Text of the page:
So, you want to know, “Should I Hold My Breath During Bench Press?”
You’ve probably found that you occasionally hold your breath while benching anyway.
Plus, this may even help you to bench more effectively.
But, should you really be holding your breath?
Is holding your breath dangerous?
Or is this a legitimate benching breathing technique?
Let’s find out.
Should I Hold My Breath During Bench Press?
You can hold your breath during bench press, although there are a few ways to do this. Firstly, you can hold your breath throughout the entire set. This helps to create intra-abdominal pressure, while ensuring that your torso and shoulders stay tight throughout. However, this will lead to a buildup of carbon dioxide, which can pose a risk of passing out. Therefore, you can also reset your breath every few reps. Then again, you can also inhale and exhale with every rep. These are all viable methods of breathing during bench press.
1. Should You Hold Your Breath Throughout an Entire Bench Press Set?
As with most things lifting-related there is no single straight answer.
Basically, there are obviously certain protocols you should adhere to when bench pressing, but how our individual body’s react will differ from person-to-person.
So, in effect, you have to find what works for you.
That being said, there is absolutely nothing wrong with holding your breath when you bench press.
In fact, this is generally how most powerlifters choose to bench.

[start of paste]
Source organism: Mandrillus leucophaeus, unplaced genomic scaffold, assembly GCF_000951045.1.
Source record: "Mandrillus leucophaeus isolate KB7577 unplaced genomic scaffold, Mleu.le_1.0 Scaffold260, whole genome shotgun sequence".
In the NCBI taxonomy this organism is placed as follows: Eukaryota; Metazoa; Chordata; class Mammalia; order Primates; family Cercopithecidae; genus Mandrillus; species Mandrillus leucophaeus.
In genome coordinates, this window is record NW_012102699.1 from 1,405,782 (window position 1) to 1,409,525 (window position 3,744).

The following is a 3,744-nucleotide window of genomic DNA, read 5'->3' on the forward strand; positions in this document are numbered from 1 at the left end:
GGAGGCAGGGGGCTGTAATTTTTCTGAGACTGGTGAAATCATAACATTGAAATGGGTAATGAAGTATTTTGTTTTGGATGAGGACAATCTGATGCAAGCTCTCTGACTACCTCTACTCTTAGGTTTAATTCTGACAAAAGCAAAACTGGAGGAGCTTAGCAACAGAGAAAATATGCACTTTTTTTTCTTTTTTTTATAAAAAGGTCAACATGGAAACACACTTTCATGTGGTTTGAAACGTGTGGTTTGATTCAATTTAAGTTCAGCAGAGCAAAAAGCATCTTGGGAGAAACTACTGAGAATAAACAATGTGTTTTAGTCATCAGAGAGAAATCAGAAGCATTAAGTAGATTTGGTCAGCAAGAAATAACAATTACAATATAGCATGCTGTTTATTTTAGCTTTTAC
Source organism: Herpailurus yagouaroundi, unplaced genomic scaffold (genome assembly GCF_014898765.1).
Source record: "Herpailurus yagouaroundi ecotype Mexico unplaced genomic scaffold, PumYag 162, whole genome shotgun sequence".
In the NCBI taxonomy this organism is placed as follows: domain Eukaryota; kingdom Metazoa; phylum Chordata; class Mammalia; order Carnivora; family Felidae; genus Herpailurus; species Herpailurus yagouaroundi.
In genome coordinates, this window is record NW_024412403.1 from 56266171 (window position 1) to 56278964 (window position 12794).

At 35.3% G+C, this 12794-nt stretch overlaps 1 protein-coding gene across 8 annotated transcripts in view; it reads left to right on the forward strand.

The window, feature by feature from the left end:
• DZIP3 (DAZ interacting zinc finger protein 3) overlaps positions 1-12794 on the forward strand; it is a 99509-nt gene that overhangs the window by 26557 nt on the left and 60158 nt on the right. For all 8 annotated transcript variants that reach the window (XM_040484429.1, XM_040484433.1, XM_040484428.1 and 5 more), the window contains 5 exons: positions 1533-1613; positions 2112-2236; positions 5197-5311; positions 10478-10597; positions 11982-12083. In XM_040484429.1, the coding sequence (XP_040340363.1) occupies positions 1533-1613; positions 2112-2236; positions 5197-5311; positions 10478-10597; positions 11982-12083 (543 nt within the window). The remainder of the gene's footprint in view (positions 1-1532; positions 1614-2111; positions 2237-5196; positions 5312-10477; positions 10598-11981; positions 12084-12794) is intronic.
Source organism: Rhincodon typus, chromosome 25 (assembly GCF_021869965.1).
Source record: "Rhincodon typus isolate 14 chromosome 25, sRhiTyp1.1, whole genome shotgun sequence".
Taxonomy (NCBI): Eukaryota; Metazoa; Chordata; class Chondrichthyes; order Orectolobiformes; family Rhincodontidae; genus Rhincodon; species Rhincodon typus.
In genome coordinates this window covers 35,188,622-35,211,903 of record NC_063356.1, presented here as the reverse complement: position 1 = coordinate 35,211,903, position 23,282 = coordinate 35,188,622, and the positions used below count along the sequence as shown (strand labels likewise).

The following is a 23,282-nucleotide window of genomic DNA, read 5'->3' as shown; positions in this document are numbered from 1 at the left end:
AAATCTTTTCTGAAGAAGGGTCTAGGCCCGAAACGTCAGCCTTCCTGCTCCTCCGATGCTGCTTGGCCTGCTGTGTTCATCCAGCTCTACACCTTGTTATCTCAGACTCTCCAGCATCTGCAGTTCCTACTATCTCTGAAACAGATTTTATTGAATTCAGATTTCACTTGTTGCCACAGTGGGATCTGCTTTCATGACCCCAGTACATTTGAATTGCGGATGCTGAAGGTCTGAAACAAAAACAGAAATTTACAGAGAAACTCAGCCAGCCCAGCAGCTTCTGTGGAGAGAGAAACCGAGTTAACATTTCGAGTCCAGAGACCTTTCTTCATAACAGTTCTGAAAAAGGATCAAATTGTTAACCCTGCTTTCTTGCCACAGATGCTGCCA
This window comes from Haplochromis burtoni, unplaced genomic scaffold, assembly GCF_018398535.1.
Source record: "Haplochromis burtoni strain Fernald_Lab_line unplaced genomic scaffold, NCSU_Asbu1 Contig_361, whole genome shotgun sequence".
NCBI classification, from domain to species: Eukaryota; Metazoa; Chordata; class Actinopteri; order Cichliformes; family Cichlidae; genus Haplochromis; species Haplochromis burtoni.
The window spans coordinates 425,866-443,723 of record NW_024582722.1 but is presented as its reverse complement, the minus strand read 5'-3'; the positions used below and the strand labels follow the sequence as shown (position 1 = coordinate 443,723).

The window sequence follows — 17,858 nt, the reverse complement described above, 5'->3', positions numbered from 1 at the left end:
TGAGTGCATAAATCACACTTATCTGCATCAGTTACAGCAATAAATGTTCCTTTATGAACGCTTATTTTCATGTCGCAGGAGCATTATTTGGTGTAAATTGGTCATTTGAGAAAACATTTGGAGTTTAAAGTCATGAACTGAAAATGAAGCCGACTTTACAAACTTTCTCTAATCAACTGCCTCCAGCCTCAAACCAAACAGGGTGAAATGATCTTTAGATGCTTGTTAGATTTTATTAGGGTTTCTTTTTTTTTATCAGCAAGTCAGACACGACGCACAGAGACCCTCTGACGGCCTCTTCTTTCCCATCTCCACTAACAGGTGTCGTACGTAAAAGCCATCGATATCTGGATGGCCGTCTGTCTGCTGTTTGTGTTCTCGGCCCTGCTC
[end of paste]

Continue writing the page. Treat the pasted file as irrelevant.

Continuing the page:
Basically, by inhaling deeply at the start of your set you’re able to stabilize your spine, while bracing your core.
This simple action will also push your ribs up your body, thus allowing the chest to rise higher.
Essentially, this actually decreases the range of motion.
And when it comes to benching for a few reps, i.e. training for strength, you will typically want to reduce the range of motion, as this makes the lift more mechanically advantageous.
This is also why you should retract your shoulder blades, thus forcing your chest higher towards the bar.
Now, the fact that your core is braced and your spine is stabilized makes the lift far more efficient.
You want to keep your body tight throughout the entire set, where possible.
So, by breathing during bench press you’ll end up actually allowing your body to relax.
This also means that you’ll need to literally reset your core and spine with each breath you choose to take.
This “holding your breath” is often referred to as the valsalva manoeuvre, although it is more often used during heavy squats.
However, it can be used for a variety of lifts.
In fact, many powerlifters take advantage of wearing a belt, not only to support the spine, but also to have something to “aim for” when they lift.
When you inhale deeply your stomach will rise.
So, with the addition of a lifting belt you have something to force your stomach into.
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Once more, this allows you to keep your core tight and spine stabilized.
It’s Not All Good News
However, just to confuse matters, this doesn’t mean that everyone should be holding their breath throughout an entire set of bench press.
Remember, I’ve said that we are all different from each other, and therefore our body’s react differently to training stimulus.
Something else to consider is that when you hold your breath, especially while you’re stressing the muscles with a heavy load, there will be a buildup of carbon dioxide.
And unfortunately, this does increase the risk of you potentially passing out.
I’m sure you don’t need me to tell you how dangerous this is while your bench pressing, or performing any movement for that matter.
So, while holding your breath during bench press is a legitimate tactic, it may not be for everyone.
Valsalva Manoeuvre – What is It? And How to Use it?
2. You Can Reset Your Breath During the Bench Press Set